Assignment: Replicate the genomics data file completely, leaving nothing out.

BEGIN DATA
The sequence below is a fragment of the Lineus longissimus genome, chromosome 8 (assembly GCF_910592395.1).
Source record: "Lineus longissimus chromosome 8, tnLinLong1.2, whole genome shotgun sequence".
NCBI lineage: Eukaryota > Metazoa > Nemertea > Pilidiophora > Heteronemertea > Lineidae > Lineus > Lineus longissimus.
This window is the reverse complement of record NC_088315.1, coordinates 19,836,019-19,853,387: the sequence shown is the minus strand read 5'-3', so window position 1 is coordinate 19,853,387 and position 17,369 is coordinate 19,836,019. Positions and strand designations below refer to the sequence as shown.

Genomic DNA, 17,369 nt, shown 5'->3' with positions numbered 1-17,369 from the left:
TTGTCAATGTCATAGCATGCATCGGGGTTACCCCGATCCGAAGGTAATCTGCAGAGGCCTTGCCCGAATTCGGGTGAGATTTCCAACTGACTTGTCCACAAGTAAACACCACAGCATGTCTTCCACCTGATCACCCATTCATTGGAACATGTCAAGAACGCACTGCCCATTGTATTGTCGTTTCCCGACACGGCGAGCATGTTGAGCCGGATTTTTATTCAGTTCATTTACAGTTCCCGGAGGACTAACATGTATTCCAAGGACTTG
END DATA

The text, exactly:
The sequence below is a fragment of the Lineus longissimus genome, chromosome 8 (assembly GCF_910592395.1).
Source record: "Lineus longissimus chromosome 8, tnLinLong1.2, whole genome shotgun sequence".
NCBI lineage: Eukaryota > Metazoa > Nemertea > Pilidiophora > Heteronemertea > Lineidae > Lineus > Lineus longissimus.
This window is the reverse complement of record NC_088315.1, coordinates 19,836,019-19,853,387: the sequence shown is the minus strand read 5'-3', so window position 1 is coordinate 19,853,387 and position 17,369 is coordinate 19,836,019. Positions and strand designations below refer to the sequence as shown.

Genomic DNA, 17,369 nt, shown 5'->3' with positions numbered 1-17,369 from the left:
TTGTCAATGTCATAGCATGCATCGGGGTTACCCCGATCCGAAGGTAATCTGCAGAGGCCTTGCCCGAATTCGGGTGAGATTTCCAACTGACTTGTCCACAAGTAAACACCACAGCATGTCTTCCACCTGATCACCCATTCATTGGAACATGTCAAGAACGCACTGCCCATTGTATTGTCGTTTCCCGACACGGCGAGCATGTTGAGCCGGATTTTTATTCAGTTCATTTACAGTTCCCGGAGGACTAACATGTATTCCAAGGACTTG